📄 The Deep Psychological Truth About Sales that Hardly Anyone Talks About

Traditional marketing and sales has it that people don't buy features - they buy outcomes, instead.

It’s not that they want an all-natural Amazonian latex mattress - what they really want, is to have the best night’s sleep they can get. People don't go out to buy an 8mm drill-bit: they want to buy an 8mm hole in the wall.

But to think - and sell - on that level is limited.

Sure yes: features tell, and benefits sell.

But there's a lot more going on in a buyer’s mind, and it goes up all the way to the level of identity.

Here’s how it works:

People buy the features of a product or service, because it makes sense.

Mind says ‘yes, this sounds good. I like it’.

Then, the actual decision to buy is an emotional switch: it’s when trust and desire overlap so much, that the *rational* ‘yes’ is supported by an *emotional* ‘yes’.rational ‘yes’ is supported by an emotional ‘yes’.

That’s when you’ve successfully sold someone on the benefits.

But what someone is really buying - and it's something hardly anyone talks about - is neatly captured in a Steve Jobs quote:

People buy a new version of themselves.

When someone decides to buy (and this gets truer the bigger the price tag), what they’re ultimately acquiring, is a way to signal to themselves and to others, that they’re the kind of person who makes this type of decision and purchase. In the words of Seth Godin: People like us do things like this.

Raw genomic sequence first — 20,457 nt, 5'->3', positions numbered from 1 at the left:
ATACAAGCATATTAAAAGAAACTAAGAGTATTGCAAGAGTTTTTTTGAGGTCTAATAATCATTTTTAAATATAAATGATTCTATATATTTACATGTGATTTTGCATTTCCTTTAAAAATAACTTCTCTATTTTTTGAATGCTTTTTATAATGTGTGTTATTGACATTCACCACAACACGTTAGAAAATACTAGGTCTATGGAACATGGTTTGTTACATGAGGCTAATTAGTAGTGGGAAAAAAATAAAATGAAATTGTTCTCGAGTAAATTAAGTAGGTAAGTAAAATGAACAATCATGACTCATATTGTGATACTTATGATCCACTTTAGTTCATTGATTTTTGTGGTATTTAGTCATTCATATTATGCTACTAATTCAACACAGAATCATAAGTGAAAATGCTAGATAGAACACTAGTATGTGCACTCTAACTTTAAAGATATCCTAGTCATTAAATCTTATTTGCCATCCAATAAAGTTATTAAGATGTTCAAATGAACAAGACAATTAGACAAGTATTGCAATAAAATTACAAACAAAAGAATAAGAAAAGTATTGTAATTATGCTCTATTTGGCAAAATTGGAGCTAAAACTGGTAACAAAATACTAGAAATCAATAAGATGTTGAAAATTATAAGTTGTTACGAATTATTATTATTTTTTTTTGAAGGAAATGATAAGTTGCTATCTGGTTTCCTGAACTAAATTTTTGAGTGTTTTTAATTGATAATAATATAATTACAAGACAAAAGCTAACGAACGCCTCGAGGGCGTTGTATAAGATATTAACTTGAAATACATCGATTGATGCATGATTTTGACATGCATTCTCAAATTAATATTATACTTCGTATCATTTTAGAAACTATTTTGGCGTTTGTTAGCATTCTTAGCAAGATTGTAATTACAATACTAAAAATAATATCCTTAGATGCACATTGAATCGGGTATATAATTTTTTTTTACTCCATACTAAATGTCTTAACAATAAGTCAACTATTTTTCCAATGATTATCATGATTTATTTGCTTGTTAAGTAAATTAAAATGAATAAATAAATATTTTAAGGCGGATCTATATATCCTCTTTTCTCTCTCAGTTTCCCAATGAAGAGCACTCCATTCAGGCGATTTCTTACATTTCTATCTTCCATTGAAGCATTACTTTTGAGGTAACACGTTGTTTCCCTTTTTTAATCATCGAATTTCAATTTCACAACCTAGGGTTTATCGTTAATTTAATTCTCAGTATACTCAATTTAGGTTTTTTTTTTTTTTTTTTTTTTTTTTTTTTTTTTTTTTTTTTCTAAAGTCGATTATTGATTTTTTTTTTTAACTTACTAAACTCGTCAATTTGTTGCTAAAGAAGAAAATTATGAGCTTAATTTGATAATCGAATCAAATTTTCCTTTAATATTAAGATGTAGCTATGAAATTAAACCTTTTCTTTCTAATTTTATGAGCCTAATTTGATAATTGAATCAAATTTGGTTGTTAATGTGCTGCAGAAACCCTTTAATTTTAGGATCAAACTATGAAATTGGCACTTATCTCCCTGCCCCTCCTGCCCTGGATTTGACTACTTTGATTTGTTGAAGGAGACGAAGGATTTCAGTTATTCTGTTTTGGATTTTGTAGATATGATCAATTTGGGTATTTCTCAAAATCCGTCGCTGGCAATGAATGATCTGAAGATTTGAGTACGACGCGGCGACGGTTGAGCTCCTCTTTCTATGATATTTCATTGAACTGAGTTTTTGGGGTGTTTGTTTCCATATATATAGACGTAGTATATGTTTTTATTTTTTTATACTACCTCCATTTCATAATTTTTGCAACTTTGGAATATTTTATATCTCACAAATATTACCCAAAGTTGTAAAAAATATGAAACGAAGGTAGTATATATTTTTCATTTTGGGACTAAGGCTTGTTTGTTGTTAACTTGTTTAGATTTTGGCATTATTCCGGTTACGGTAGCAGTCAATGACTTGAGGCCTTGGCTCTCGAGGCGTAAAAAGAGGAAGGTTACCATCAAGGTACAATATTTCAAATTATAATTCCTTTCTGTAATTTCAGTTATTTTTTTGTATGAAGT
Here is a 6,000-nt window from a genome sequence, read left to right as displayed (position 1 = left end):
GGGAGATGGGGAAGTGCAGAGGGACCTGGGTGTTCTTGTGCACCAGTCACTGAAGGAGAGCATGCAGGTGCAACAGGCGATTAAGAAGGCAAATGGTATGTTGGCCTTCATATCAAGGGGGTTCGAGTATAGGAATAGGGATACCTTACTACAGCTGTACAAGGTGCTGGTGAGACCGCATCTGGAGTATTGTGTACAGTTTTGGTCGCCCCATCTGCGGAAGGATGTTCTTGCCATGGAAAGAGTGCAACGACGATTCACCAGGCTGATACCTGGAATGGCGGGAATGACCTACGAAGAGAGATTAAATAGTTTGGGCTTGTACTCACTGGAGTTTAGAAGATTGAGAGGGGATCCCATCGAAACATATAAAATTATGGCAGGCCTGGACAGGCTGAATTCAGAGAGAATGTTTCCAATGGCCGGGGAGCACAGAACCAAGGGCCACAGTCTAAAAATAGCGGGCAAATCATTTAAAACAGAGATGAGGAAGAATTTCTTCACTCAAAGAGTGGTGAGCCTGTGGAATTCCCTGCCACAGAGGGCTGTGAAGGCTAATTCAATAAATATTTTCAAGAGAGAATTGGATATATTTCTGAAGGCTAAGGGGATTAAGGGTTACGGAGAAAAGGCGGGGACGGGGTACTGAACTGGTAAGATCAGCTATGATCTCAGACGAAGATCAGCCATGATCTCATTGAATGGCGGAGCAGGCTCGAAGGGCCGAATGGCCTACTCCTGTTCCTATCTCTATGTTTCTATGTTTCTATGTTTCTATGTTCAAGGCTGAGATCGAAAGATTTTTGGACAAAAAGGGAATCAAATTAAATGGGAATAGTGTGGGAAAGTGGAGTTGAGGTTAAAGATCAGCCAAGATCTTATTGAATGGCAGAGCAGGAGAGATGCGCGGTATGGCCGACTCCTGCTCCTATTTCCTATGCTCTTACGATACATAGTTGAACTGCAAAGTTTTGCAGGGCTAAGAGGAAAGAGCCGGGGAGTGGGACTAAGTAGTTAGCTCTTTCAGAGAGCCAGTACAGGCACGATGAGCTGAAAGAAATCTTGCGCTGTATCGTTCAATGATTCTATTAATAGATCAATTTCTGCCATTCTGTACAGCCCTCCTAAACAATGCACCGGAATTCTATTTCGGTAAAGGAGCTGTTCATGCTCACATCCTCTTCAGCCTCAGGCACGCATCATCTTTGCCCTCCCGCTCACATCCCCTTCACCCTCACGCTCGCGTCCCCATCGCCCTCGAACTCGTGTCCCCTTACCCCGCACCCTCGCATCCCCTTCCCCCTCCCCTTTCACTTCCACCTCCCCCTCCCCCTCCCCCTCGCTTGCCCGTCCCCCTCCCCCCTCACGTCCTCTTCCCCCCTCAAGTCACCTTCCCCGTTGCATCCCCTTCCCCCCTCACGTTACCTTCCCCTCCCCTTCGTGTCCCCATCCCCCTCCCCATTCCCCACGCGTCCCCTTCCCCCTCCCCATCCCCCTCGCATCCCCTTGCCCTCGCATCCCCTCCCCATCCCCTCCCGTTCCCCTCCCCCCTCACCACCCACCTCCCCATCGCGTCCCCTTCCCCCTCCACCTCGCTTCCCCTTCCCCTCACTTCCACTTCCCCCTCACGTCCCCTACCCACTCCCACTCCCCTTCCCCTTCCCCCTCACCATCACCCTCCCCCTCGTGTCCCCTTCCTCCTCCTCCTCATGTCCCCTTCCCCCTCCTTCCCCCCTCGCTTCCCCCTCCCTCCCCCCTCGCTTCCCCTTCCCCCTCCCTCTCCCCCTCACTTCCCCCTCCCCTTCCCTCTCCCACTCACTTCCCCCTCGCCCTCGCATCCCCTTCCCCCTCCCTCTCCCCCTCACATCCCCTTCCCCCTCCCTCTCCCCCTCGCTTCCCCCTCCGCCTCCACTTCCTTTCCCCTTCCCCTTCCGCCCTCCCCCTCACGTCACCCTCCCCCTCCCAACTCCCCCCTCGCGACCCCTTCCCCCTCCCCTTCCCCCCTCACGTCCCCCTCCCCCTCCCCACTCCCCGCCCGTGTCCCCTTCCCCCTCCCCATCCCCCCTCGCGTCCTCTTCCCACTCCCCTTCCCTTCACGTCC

Someone spending $2000 on a mattress says to themselves, and to anyone they talk to about that purchase: “I’m worth that kind of quality. My sleep quality is worth it”.

Someone buying an electric vehicle says to themselves and to others “I’m a modern, switched-on buyer, who cares about the environment and wants to show it”.

When someone buys a $10,000 website, their inner story is “I care madly about my business, to the point of investing big bucks in its growth”.

Someone who hires a sales coach tells themselves: “My stuff is so good, and so needed, that I owe it to myself and to my customers to become highly skilled at enrolling buyers and get my work in the hands of more people”.

In all these examples, there is a strong psychological motivator at play, where the buyer changes the story they tell themselves, about who they are in the world. That motivation is what you as the seller need to identify and appeal to.

So whatever it is you do, and sell, and whenever you’re dealing with a potential buyer, ask yourself:

“What version of themselves do they seek to acquire?"

Instead of selling people on the product or service you deliver, or even the benefits, sell them the thing they really want:

Serve your buyer in selling them the next version of themselves.

So you're nice people, and you just want people to buy your work.

But how do you make that happen without having to be salesy or pushy?

How do you convert buyers into customers, how do you stop getting ghosted, how do you get paid the money you deserve?

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